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The 96th Academy Awards: contenders, pretenders and potential night-enders

Three A&E writers provide a look into the 10 Best Pictures of 2023

<p>This year’s lineup is no exception, with not one but two international features receiving nominations, as well as comedies, dramas, romances, tragedies and — of course — two summer-defining cultural sensations.</p>

This year’s lineup is no exception, with not one but two international features receiving nominations, as well as comedies, dramas, romances, tragedies and — of course — two summer-defining cultural sensations.

The end of awards season fast approaches with the 96th Academy Awards set to air March 10. Last year was a bountiful one, with cinematic fruits reaped from a wide variety of well-accomplished and well-respected filmmakers, and the upcoming show is set to spotlight many of these sensations, particularly with its Best Picture nominees. 

In gearing up for this year’s ceremony, one must also acknowledge 2023’s show, which was notable both in its lack of on-stage slaps and in its stunning sweep executed by “Everything Everywhere All At Once,” which took home four of the five major categories.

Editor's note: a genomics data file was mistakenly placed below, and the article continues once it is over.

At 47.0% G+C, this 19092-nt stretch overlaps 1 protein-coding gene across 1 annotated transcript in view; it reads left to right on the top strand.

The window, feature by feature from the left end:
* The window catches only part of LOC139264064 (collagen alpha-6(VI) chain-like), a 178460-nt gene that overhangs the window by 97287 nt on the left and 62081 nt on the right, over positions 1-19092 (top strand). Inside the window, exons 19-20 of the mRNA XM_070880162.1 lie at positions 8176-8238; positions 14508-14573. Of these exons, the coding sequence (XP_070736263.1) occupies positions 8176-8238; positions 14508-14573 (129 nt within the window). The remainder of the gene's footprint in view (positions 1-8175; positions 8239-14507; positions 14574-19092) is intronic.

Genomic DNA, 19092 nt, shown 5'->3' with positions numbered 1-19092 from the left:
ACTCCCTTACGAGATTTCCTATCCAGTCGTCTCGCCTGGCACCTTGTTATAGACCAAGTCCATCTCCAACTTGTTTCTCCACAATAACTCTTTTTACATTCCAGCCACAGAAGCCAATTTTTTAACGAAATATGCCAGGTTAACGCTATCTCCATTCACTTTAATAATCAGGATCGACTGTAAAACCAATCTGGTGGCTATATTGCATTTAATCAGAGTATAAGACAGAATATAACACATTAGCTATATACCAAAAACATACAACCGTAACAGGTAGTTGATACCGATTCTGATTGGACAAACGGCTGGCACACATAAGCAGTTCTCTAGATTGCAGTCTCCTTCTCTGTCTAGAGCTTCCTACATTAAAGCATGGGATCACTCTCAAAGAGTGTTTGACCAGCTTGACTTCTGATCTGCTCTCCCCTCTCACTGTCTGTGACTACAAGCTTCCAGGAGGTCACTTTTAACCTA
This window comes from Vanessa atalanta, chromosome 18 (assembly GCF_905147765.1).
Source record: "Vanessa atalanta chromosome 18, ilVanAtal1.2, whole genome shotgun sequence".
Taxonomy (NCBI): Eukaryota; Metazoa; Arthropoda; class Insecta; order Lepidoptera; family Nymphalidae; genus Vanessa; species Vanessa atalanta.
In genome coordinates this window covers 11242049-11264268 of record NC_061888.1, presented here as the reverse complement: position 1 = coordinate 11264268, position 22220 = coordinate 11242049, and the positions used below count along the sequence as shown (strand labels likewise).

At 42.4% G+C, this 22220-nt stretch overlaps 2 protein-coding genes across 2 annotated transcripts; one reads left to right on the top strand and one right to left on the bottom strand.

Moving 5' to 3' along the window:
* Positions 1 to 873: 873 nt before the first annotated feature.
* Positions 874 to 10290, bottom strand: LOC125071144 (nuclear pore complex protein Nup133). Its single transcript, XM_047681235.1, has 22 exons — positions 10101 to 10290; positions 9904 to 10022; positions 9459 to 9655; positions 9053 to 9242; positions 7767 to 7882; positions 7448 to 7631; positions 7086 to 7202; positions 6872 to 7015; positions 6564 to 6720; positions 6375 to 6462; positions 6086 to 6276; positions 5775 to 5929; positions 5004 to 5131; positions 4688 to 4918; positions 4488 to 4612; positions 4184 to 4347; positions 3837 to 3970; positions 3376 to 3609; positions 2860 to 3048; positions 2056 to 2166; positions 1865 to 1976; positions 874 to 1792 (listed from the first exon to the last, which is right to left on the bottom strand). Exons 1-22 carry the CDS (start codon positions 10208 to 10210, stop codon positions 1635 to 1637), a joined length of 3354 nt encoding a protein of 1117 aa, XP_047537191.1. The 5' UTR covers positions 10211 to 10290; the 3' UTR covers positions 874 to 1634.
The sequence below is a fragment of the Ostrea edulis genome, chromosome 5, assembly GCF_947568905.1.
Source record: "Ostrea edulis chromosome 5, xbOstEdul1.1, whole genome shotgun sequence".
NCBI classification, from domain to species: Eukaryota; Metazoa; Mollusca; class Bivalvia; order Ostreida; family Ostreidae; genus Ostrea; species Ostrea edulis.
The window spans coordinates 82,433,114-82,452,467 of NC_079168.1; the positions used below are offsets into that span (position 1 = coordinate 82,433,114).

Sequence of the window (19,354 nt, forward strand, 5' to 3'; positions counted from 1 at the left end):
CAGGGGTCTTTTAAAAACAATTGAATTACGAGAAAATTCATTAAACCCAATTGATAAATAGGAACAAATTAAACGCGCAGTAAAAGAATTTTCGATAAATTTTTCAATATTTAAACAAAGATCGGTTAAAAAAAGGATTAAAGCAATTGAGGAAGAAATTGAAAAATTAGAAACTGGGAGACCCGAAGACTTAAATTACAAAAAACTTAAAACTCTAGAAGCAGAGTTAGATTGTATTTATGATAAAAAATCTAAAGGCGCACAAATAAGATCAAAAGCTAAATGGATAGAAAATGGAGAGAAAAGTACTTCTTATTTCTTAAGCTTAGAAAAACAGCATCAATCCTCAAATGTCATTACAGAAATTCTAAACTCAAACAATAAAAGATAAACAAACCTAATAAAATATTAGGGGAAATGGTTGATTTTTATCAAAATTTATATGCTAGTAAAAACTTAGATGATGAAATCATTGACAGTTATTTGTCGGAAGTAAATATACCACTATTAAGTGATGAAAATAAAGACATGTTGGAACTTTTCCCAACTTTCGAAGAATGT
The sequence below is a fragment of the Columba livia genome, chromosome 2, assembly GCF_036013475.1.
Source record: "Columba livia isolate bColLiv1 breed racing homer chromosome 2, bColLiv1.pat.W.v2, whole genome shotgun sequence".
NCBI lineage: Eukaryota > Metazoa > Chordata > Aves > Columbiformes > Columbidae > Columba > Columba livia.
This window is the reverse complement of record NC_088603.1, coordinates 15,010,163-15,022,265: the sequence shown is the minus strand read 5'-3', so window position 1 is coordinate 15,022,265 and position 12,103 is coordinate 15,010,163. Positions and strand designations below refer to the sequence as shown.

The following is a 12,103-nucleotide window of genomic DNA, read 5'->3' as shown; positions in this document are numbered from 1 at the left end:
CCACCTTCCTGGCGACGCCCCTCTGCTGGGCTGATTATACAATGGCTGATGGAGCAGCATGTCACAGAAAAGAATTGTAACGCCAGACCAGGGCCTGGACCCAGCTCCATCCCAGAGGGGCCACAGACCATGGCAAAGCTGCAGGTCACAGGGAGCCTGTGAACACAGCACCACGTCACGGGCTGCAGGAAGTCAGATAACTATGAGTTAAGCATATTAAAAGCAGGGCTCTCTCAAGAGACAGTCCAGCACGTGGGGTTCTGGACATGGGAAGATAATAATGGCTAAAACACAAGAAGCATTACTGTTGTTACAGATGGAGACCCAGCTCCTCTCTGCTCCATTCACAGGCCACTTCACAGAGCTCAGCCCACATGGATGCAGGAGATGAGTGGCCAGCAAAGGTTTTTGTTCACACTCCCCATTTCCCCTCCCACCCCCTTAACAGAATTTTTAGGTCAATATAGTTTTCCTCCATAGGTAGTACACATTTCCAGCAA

Many critics predict that this year will see a similar grand slam from Christopher Nolan’s “Oppenheimer,” one of the biggest successes of the year that led the 2024 Oscars nominations with 13 nods, including a possible hat trick of Best Actor, Best Director and Best Picture. But 2023 saw a number of cinematic achievements in both film, direction and performance, making for an exciting pool of nominees, if not victors. 

The race for Best Picture specifically presents a fascinating and contentious case study. It was only in 2022 when the number of nominees was formally increased from five to 10, a development which led and continues to lead to a more expanded and diversified pool of films. This year’s lineup is no exception, with not one but two international features receiving nominations, as well as comedies, dramas, romances, tragedies and — of course — two summer-defining cultural sensations.

“American Fiction”